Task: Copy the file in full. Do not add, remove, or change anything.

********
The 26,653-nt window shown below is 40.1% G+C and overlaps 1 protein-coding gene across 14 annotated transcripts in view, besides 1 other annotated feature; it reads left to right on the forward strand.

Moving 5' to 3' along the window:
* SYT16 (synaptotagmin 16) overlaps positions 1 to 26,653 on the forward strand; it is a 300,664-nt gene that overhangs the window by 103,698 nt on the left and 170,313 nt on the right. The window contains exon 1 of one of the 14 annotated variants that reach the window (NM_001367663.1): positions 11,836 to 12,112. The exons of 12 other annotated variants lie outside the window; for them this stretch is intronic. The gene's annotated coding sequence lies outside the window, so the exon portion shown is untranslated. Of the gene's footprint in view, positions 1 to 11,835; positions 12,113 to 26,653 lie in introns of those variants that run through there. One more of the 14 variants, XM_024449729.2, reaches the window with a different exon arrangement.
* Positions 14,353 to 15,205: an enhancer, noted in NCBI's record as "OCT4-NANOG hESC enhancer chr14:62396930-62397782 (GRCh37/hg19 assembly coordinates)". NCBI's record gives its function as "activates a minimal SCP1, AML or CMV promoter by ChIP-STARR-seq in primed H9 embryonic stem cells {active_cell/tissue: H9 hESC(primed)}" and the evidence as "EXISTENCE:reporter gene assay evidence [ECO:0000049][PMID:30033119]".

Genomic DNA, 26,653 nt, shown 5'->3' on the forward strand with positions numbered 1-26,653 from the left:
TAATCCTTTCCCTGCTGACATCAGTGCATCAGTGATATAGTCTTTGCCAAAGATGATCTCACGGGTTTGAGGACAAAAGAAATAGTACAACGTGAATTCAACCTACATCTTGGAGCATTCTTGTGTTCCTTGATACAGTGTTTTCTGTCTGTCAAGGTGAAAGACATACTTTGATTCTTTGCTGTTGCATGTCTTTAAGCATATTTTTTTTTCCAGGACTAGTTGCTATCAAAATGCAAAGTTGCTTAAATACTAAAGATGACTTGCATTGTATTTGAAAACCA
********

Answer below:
The 26,653-nt window shown below is 40.1% G+C and overlaps 1 protein-coding gene across 14 annotated transcripts in view, besides 1 other annotated feature; it reads left to right on the forward strand.

Moving 5' to 3' along the window:
* SYT16 (synaptotagmin 16) overlaps positions 1 to 26,653 on the forward strand; it is a 300,664-nt gene that overhangs the window by 103,698 nt on the left and 170,313 nt on the right. The window contains exon 1 of one of the 14 annotated variants that reach the window (NM_001367663.1): positions 11,836 to 12,112. The exons of 12 other annotated variants lie outside the window; for them this stretch is intronic. The gene's annotated coding sequence lies outside the window, so the exon portion shown is untranslated. Of the gene's footprint in view, positions 1 to 11,835; positions 12,113 to 26,653 lie in introns of those variants that run through there. One more of the 14 variants, XM_024449729.2, reaches the window with a different exon arrangement.
* Positions 14,353 to 15,205: an enhancer, noted in NCBI's record as "OCT4-NANOG hESC enhancer chr14:62396930-62397782 (GRCh37/hg19 assembly coordinates)". NCBI's record gives its function as "activates a minimal SCP1, AML or CMV promoter by ChIP-STARR-seq in primed H9 embryonic stem cells {active_cell/tissue: H9 hESC(primed)}" and the evidence as "EXISTENCE:reporter gene assay evidence [ECO:0000049][PMID:30033119]".

Genomic DNA, 26,653 nt, shown 5'->3' on the forward strand with positions numbered 1-26,653 from the left:
TAATCCTTTCCCTGCTGACATCAGTGCATCAGTGATATAGTCTTTGCCAAAGATGATCTCACGGGTTTGAGGACAAAAGAAATAGTACAACGTGAATTCAACCTACATCTTGGAGCATTCTTGTGTTCCTTGATACAGTGTTTTCTGTCTGTCAAGGTGAAAGACATACTTTGATTCTTTGCTGTTGCATGTCTTTAAGCATATTTTTTTTTCCAGGACTAGTTGCTATCAAAATGCAAAGTTGCTTAAATACTAAAGATGACTTGCATTGTATTTGAAAACCA